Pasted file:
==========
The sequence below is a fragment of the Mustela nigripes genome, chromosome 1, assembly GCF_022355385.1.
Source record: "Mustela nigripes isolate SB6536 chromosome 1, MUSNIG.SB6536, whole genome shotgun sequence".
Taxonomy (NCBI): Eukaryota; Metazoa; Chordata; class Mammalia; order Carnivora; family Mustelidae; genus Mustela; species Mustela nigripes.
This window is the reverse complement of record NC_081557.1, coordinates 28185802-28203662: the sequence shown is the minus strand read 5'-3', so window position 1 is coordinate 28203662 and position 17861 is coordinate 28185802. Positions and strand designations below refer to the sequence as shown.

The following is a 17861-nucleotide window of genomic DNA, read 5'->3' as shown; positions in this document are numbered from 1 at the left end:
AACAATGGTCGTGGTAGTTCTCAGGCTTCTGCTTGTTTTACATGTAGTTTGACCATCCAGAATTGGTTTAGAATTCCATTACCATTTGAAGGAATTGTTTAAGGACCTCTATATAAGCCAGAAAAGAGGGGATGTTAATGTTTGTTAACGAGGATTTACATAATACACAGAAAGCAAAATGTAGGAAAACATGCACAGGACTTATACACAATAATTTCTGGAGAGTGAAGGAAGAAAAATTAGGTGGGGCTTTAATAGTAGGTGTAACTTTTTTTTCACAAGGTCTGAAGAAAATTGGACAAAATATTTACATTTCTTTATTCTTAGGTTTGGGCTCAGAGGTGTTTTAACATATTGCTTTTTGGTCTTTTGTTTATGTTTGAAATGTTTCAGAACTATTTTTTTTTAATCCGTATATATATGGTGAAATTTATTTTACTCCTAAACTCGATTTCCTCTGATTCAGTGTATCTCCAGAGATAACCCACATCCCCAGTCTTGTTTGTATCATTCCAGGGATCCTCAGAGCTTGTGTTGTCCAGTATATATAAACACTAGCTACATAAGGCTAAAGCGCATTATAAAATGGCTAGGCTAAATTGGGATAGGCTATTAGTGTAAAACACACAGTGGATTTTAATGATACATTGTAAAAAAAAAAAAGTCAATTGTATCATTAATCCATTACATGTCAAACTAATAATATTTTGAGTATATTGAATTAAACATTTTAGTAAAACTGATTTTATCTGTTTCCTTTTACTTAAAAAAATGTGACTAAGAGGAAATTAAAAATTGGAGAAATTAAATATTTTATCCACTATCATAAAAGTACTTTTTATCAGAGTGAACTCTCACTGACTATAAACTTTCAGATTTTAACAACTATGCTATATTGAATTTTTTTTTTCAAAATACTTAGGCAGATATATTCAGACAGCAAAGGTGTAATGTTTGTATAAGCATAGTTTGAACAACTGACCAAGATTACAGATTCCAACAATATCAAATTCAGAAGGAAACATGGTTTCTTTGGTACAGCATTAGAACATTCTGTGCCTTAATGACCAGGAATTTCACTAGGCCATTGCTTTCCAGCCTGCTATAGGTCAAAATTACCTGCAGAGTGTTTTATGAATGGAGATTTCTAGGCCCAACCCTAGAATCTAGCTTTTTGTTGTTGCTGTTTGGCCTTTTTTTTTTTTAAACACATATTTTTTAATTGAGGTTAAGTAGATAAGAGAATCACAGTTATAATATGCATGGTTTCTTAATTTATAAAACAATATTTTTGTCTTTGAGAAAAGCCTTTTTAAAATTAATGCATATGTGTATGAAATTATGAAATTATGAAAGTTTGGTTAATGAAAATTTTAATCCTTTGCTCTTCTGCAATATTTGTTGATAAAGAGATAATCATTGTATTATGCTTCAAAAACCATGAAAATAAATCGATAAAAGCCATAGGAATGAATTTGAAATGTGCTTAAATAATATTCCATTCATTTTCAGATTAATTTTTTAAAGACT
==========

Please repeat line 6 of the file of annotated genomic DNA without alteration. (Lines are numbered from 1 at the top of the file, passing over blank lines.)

AACAATGGTCGTGGTAGTTCTCAGGCTTCTGCTTGTTTTACATGTAGTTTGACCATCCAGAATTGGTTTAGAATTCCATTACCATTTGAAGGAATTGTTTAAGGACCTCTATATAAGCCAGAAAAGAGGGGATGTTAATGTTTGTTAACGAGGATTTACATAATACACAGAAAGCAAAATGTAGGAAAACATGCACAGGACTTATACACAATAATTTCTGGAGAGTGAAGGAAGAAAAATTAGGTGGGGCTTTAATAGTAGGTGTAACTTTTTTTTCACAAGGTCTGAAGAAAATTGGACAAAATATTTACATTTCTTTATTCTTAGGTTTGGGCTCAGAGGTGTTTTAACATATTGCTTTTTGGTCTTTTGTTTATGTTTGAAATGTTTCAGAACTATTTTTTTTTAATCCGTATATATATGGTGAAATTTATTTTACTCCTAAACTCGATTTCCTCTGATTCAGTGTATCTCCAGAGATAACCCACATCCCCAGTCTTGTTTGTATCATTCCAGGGATCCTCAGAGCTTGTGTTGTCCAGTATATATAAACACTAGCTACATAAGGCTAAAGCGCATTATAAAATGGCTAGGCTAAATTGGGATAGGCTATTAGTGTAAAACACACAGTGGATTTTAATGATACATTGTAAAAAAAAAAAAGTCAATTGTATCATTAATCCATTACATGTCAAACTAATAATATTTTGAGTATATTGAATTAAACATTTTAGTAAAACTGATTTTATCTGTTTCCTTTTACTTAAAAAAATGTGACTAAGAGGAAATTAAAAATTGGAGAAATTAAATATTTTATCCACTATCATAAAAGTACTTTTTATCAGAGTGAACTCTCACTGACTATAAACTTTCAGATTTTAACAACTATGCTATATTGAATTTTTTTTTTCAAAATACTTAGGCAGATATATTCAGACAGCAAAGGTGTAATGTTTGTATAAGCATAGTTTGAACAACTGACCAAGATTACAGATTCCAACAATATCAAATTCAGAAGGAAACATGGTTTCTTTGGTACAGCATTAGAACATTCTGTGCCTTAATGACCAGGAATTTCACTAGGCCATTGCTTTCCAGCCTGCTATAGGTCAAAATTACCTGCAGAGTGTTTTATGAATGGAGATTTCTAGGCCCAACCCTAGAATCTAGCTTTTTGTTGTTGCTGTTTGGCCTTTTTTTTTTTTAAACACATATTTTTTAATTGAGGTTAAGTAGATAAGAGAATCACAGTTATAATATGCATGGTTTCTTAATTTATAAAACAATATTTTTGTCTTTGAGAAAAGCCTTTTTAAAATTAATGCATATGTGTATGAAATTATGAAATTATGAAAGTTTGGTTAATGAAAATTTTAATCCTTTGCTCTTCTGCAATATTTGTTGATAAAGAGATAATCATTGTATTATGCTTCAAAAACCATGAAAATAAATCGATAAAAGCCATAGGAATGAATTTGAAATGTGCTTAAATAATATTCCATTCATTTTCAGATTAATTTTTTAAAGACT